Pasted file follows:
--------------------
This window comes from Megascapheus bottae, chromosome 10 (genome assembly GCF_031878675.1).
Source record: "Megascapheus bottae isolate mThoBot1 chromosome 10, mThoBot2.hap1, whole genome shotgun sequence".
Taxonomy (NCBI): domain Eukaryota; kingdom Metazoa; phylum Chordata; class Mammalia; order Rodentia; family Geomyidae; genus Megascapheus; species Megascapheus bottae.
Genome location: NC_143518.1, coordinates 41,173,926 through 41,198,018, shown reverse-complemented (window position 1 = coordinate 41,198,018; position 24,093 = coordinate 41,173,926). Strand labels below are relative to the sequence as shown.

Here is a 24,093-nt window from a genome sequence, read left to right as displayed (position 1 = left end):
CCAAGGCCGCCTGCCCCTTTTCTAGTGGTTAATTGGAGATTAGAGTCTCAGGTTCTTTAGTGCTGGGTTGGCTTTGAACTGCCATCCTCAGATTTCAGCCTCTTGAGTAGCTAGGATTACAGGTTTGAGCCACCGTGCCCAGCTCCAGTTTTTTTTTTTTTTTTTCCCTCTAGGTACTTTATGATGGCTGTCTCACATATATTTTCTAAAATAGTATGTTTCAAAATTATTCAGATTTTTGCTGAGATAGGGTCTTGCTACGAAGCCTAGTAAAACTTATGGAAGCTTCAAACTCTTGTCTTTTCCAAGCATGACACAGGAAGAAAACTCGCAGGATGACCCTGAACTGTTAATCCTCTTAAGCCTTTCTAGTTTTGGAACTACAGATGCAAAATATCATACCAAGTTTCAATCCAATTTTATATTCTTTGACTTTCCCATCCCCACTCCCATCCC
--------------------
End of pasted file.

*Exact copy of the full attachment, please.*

This window comes from Megascapheus bottae, chromosome 10 (genome assembly GCF_031878675.1).
Source record: "Megascapheus bottae isolate mThoBot1 chromosome 10, mThoBot2.hap1, whole genome shotgun sequence".
Taxonomy (NCBI): domain Eukaryota; kingdom Metazoa; phylum Chordata; class Mammalia; order Rodentia; family Geomyidae; genus Megascapheus; species Megascapheus bottae.
Genome location: NC_143518.1, coordinates 41,173,926 through 41,198,018, shown reverse-complemented (window position 1 = coordinate 41,198,018; position 24,093 = coordinate 41,173,926). Strand labels below are relative to the sequence as shown.

Here is a 24,093-nt window from a genome sequence, read left to right as displayed (position 1 = left end):
CCAAGGCCGCCTGCCCCTTTTCTAGTGGTTAATTGGAGATTAGAGTCTCAGGTTCTTTAGTGCTGGGTTGGCTTTGAACTGCCATCCTCAGATTTCAGCCTCTTGAGTAGCTAGGATTACAGGTTTGAGCCACCGTGCCCAGCTCCAGTTTTTTTTTTTTTTTTTCCCTCTAGGTACTTTATGATGGCTGTCTCACATATATTTTCTAAAATAGTATGTTTCAAAATTATTCAGATTTTTGCTGAGATAGGGTCTTGCTACGAAGCCTAGTAAAACTTATGGAAGCTTCAAACTCTTGTCTTTTCCAAGCATGACACAGGAAGAAAACTCGCAGGATGACCCTGAACTGTTAATCCTCTTAAGCCTTTCTAGTTTTGGAACTACAGATGCAAAATATCATACCAAGTTTCAATCCAATTTTATATTCTTTGACTTTCCCATCCCCACTCCCATCCC